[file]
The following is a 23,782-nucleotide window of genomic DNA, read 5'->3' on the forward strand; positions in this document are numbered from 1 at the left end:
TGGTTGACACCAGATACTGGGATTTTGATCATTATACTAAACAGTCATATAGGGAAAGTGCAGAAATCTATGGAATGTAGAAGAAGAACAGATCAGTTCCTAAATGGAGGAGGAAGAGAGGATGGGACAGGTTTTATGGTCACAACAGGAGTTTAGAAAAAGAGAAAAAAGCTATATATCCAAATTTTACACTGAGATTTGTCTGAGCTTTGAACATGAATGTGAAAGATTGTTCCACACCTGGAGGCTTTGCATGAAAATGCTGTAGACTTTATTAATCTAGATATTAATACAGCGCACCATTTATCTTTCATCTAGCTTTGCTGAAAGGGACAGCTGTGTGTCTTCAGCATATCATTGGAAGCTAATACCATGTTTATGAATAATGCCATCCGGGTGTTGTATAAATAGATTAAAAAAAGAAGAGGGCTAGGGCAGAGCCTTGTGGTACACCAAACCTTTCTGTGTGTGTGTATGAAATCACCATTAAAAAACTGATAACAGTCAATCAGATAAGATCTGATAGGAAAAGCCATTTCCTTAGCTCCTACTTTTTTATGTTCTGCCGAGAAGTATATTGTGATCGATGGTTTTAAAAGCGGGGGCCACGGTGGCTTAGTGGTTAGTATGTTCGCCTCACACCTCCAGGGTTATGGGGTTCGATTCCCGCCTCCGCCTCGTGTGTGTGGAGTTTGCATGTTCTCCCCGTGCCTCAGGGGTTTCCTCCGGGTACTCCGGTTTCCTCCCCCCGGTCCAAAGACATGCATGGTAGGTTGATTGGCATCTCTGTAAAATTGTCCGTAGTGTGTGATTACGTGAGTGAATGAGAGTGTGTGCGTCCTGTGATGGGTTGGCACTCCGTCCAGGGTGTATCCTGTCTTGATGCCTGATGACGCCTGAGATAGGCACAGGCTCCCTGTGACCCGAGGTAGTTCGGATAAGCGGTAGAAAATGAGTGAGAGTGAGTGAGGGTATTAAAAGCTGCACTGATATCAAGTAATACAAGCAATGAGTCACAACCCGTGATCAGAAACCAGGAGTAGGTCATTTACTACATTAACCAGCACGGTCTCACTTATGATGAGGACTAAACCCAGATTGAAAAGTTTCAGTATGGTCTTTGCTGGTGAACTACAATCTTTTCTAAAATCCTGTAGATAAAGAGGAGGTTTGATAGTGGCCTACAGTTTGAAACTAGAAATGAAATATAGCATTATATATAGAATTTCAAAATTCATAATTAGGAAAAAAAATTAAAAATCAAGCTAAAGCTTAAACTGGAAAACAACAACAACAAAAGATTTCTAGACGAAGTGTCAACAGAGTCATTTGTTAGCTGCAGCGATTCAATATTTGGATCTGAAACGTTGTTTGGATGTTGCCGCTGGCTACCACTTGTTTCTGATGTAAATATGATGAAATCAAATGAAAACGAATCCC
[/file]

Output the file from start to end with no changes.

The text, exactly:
The following is a 23,782-nucleotide window of genomic DNA, read 5'->3' on the forward strand; positions in this document are numbered from 1 at the left end:
TGGTTGACACCAGATACTGGGATTTTGATCATTATACTAAACAGTCATATAGGGAAAGTGCAGAAATCTATGGAATGTAGAAGAAGAACAGATCAGTTCCTAAATGGAGGAGGAAGAGAGGATGGGACAGGTTTTATGGTCACAACAGGAGTTTAGAAAAAGAGAAAAAAGCTATATATCCAAATTTTACACTGAGATTTGTCTGAGCTTTGAACATGAATGTGAAAGATTGTTCCACACCTGGAGGCTTTGCATGAAAATGCTGTAGACTTTATTAATCTAGATATTAATACAGCGCACCATTTATCTTTCATCTAGCTTTGCTGAAAGGGACAGCTGTGTGTCTTCAGCATATCATTGGAAGCTAATACCATGTTTATGAATAATGCCATCCGGGTGTTGTATAAATAGATTAAAAAAAGAAGAGGGCTAGGGCAGAGCCTTGTGGTACACCAAACCTTTCTGTGTGTGTGTATGAAATCACCATTAAAAAACTGATAACAGTCAATCAGATAAGATCTGATAGGAAAAGCCATTTCCTTAGCTCCTACTTTTTTATGTTCTGCCGAGAAGTATATTGTGATCGATGGTTTTAAAAGCGGGGGCCACGGTGGCTTAGTGGTTAGTATGTTCGCCTCACACCTCCAGGGTTATGGGGTTCGATTCCCGCCTCCGCCTCGTGTGTGTGGAGTTTGCATGTTCTCCCCGTGCCTCAGGGGTTTCCTCCGGGTACTCCGGTTTCCTCCCCCCGGTCCAAAGACATGCATGGTAGGTTGATTGGCATCTCTGTAAAATTGTCCGTAGTGTGTGATTACGTGAGTGAATGAGAGTGTGTGCGTCCTGTGATGGGTTGGCACTCCGTCCAGGGTGTATCCTGTCTTGATGCCTGATGACGCCTGAGATAGGCACAGGCTCCCTGTGACCCGAGGTAGTTCGGATAAGCGGTAGAAAATGAGTGAGAGTGAGTGAGGGTATTAAAAGCTGCACTGATATCAAGTAATACAAGCAATGAGTCACAACCCGTGATCAGAAACCAGGAGTAGGTCATTTACTACATTAACCAGCACGGTCTCACTTATGATGAGGACTAAACCCAGATTGAAAAGTTTCAGTATGGTCTTTGCTGGTGAACTACAATCTTTTCTAAAATCCTGTAGATAAAGAGGAGGTTTGATAGTGGCCTACAGTTTGAAACTAGAAATGAAATATAGCATTATATATAGAATTTCAAAATTCATAATTAGGAAAAAAAATTAAAAATCAAGCTAAAGCTTAAACTGGAAAACAACAACAACAAAAGATTTCTAGACGAAGTGTCAACAGAGTCATTTGTTAGCTGCAGCGATTCAATATTTGGATCTGAAACGTTGTTTGGATGTTGCCGCTGGCTACCACTTGTTTCTGATGTAAATATGATGAAATCAAATGAAAACGAATCCC